Researchers at Nanyang Technological University have 3D printed an operational drone with all the electronics in place.
Researchers at the Nanyang Technological University (NTU), Singapore have 3D printed a ready-to-fly drone in an aerospace-grade material. What's special is that this was achieved in a single production step, including all of the required electronics.
The drone was jointly developed by NTU’s Singapore Centre for 3D Printing (SC3DP) and Stratasys Asia Pacific, a subsidiary of Stratasys Ltd.
The printing process used ULTEMTM 9085, a high strength, lightweight Fused Deposition Modeling (FDM) material that is certified for use in commercial aircrafts. ULTEM 9085 is prized for a high strength-to-weight ratio and FST (flame, smoke and toxicity) rating, making it suitable for the commercial transportation industry, especially aerospace.
The drone, a quadcopter with four rotors, was designed, 3D printed and flown by Phillip Keane, an NTU PhD candidate from the School of Mechanical and Aerospace Engineering.
In 3D printing, objects are created digitally layer by layer until completion. However, embedding electronics can be a challenge, as most will not survive the high temperatures of the 3D printing process.
Commercial grade electronics were therefore modified and placed within the drone at the various stages of the printing process. They survived the high temperature printing, which reached over 160°C, compared to the usual 80°C to 100°C.
The motors and the propellers were, however, mounted after the entire chassis was completed.
"One of the toughest challenges was to find electronic components that could theoretically survive the high temperature printing process," said Keane in a press statement.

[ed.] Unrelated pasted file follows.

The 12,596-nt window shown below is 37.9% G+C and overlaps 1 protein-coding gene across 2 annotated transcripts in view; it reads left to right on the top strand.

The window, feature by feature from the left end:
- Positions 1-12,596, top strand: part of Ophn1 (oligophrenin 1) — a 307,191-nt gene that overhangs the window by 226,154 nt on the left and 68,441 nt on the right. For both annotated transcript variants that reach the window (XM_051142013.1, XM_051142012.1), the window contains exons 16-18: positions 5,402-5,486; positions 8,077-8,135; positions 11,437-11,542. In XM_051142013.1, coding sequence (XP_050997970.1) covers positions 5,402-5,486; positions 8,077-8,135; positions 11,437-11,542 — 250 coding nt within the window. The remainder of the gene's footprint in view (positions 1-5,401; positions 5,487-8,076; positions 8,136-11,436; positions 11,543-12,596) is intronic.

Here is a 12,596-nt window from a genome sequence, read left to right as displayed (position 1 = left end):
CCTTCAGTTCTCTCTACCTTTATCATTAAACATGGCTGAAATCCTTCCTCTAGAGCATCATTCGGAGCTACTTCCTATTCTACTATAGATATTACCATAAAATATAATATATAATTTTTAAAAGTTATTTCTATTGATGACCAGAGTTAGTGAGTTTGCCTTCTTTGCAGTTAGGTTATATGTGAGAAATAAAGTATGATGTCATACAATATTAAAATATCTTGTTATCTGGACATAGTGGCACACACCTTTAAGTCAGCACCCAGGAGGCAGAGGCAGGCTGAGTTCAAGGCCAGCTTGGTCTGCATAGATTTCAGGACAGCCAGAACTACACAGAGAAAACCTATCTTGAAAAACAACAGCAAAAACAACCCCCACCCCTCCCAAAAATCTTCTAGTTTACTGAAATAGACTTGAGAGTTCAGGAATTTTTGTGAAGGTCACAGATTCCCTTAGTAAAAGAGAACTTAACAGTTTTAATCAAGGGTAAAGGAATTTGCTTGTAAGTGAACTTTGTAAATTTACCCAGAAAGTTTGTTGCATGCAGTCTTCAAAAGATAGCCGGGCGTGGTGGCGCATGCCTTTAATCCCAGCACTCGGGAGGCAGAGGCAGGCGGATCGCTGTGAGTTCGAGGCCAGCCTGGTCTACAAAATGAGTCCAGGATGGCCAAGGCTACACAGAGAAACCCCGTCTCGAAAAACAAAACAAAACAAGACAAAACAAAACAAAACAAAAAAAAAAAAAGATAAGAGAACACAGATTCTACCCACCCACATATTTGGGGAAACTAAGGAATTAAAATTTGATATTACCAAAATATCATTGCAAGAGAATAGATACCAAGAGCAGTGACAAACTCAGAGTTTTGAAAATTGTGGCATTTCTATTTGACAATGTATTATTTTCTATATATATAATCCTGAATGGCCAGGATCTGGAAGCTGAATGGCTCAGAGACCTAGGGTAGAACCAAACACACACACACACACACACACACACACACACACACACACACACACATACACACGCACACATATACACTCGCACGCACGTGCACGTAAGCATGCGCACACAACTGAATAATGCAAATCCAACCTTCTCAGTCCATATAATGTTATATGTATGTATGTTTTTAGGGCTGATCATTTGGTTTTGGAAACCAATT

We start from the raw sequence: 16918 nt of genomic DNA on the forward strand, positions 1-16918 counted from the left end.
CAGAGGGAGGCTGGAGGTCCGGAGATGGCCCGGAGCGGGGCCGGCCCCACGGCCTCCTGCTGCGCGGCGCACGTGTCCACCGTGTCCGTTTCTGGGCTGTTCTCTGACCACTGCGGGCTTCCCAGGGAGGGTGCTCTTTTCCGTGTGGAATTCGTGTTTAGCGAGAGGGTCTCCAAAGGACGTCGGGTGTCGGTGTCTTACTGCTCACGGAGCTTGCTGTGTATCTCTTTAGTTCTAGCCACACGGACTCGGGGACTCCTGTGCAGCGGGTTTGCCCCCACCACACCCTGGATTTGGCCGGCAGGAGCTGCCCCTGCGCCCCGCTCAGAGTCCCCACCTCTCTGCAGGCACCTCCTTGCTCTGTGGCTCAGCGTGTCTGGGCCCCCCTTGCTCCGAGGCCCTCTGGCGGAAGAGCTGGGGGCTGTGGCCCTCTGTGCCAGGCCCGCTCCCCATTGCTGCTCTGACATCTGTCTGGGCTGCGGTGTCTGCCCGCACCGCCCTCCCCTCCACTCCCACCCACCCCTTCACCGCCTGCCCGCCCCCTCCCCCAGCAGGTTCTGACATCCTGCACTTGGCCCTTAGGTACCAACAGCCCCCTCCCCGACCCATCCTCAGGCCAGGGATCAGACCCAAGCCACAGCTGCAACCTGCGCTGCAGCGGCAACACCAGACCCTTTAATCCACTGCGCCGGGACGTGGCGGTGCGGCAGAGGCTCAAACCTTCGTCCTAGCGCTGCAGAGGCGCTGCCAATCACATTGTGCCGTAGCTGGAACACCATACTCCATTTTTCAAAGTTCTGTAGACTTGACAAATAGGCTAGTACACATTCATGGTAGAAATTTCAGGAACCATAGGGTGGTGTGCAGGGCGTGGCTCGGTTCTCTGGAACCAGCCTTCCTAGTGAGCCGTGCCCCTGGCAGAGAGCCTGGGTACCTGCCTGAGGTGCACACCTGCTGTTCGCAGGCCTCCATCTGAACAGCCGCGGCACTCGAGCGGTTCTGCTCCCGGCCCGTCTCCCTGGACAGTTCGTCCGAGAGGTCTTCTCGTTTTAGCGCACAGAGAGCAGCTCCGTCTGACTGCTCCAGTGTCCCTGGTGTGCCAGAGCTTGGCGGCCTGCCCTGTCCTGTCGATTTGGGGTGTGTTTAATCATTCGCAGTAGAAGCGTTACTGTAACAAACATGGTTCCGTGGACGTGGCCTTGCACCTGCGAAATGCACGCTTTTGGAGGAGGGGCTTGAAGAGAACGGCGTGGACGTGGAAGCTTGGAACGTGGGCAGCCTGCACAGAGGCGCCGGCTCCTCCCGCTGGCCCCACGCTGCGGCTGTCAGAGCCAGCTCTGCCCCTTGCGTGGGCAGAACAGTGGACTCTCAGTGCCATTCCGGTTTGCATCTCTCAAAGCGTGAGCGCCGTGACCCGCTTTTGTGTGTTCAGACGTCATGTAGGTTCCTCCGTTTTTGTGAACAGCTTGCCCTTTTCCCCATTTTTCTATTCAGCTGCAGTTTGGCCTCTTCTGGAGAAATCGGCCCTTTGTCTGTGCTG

Figure 1: Close up of the embedded electronics inside the NTU-Stratasys 3D printed ULTEM drone.
The drone was completed in under 14 hours. During the printing, there were just 3 pauses for the electronics to be placed within the chassis. "The housings which were pre-printed in ULTEM 9085 also provide a flat surface for the 3D printer to continue printing over them," added Keane. "I also had to deal with tight time constraints as some of the components could not survive in the heat for more than 20 minutes."
Figure 2: NTU PhD Student Phillip Keane with the 3D printed drone in front of the Stratasys printer. He had to add heat-proofing modifications to the components. This involved adding new components to the PCBs and also designing custom housings.
The drone is rugged enough to support over 60kg of weight suspended from its structure. Keane is planning to work on the next version of the drone, which will feature better durability, lighter weight and improved flight dynamics.